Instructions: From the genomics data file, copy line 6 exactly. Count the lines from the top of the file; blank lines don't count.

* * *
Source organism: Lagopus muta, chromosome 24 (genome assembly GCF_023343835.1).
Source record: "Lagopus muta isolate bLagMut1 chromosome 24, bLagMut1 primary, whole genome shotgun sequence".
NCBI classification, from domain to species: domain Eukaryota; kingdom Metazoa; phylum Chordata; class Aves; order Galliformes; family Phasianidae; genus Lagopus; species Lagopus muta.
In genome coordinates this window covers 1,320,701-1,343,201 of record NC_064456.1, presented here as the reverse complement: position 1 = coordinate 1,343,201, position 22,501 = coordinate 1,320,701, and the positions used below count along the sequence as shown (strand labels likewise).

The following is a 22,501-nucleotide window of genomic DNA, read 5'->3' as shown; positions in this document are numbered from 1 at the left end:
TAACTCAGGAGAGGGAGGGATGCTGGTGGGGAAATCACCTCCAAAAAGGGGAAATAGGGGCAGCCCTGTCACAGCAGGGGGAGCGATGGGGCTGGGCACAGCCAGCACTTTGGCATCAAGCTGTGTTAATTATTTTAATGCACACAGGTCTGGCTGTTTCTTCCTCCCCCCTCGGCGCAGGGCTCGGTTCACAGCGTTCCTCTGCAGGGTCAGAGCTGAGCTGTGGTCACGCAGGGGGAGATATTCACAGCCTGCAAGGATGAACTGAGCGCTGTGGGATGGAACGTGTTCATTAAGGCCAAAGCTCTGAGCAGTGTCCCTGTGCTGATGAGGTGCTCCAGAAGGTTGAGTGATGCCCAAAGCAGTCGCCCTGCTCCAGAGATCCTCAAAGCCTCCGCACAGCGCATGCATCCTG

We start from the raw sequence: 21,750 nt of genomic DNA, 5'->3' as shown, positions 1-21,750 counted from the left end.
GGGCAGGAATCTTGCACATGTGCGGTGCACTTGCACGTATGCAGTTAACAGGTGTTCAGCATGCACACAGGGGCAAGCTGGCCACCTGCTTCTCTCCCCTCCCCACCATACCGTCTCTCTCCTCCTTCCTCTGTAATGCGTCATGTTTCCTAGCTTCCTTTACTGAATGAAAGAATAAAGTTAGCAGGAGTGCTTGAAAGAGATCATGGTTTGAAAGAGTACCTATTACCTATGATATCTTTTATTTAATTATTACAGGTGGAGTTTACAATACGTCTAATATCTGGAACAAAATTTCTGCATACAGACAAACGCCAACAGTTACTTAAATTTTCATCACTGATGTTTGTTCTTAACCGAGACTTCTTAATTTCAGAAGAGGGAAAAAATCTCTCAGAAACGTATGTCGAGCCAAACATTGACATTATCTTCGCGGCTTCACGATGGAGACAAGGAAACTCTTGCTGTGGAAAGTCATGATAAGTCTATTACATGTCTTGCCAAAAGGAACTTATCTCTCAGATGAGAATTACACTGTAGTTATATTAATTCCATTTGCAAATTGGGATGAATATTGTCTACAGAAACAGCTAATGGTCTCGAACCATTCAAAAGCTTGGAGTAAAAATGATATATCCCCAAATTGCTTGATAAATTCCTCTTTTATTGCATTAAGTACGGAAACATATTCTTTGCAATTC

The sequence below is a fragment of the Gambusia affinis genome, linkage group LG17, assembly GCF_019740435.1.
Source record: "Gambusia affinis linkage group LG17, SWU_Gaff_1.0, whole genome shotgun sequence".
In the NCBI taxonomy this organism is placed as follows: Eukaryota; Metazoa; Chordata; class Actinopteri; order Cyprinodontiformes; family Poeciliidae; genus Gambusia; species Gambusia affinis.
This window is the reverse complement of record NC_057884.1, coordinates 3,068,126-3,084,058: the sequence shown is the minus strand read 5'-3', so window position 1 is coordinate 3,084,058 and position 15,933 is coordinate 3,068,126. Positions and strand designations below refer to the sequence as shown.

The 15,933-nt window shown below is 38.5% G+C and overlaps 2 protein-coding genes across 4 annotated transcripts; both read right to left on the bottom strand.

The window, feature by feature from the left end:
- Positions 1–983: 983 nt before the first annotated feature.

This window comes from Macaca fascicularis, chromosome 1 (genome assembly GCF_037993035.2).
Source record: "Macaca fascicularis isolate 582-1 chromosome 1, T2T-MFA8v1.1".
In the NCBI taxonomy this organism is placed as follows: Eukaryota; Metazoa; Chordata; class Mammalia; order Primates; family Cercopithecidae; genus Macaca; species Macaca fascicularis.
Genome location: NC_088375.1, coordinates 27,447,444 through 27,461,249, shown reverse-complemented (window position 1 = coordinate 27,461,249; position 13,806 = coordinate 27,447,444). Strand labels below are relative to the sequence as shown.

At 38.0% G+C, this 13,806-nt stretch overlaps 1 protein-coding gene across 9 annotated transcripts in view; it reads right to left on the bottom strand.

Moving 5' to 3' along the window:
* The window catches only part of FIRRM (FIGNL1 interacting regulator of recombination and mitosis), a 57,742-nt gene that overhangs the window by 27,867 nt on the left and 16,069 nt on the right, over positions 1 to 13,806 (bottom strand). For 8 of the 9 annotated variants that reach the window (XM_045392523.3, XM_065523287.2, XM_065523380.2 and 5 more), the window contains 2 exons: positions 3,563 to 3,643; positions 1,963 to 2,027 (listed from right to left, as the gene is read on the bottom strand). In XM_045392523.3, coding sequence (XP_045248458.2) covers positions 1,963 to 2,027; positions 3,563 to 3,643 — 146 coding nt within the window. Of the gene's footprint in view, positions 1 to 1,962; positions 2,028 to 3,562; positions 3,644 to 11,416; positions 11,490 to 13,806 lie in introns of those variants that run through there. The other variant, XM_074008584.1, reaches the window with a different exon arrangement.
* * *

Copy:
TAACTCAGGAGAGGGAGGGATGCTGGTGGGGAAATCACCTCCAAAAAGGGGAAATAGGGGCAGCCCTGTCACAGCAGGGGGAGCGATGGGGCTGGGCACAGCCAGCACTTTGGCATCAAGCTGTGTTAATTATTTTAATGCACACAGGTCTGGCTGTTTCTTCCTCCCCCCTCGGCGCAGGGCTCGGTTCACAGCGTTCCTCTGCAGGGTCAGAGCTGAGCTGTGGTCACGCAGGGGGAGATATTCACAGCCTGCAAGGATGAACTGAGCGCTGTGGGATGGAACGTGTTCATTAAGGCCAAAGCTCTGAGCAGTGTCCCTGTGCTGATGAGGTGCTCCAGAAGGTTGAGTGATGCCCAAAGCAGTCGCCCTGCTCCAGAGATCCTCAAAGCCTCCGCACAGCGCATGCATCCTG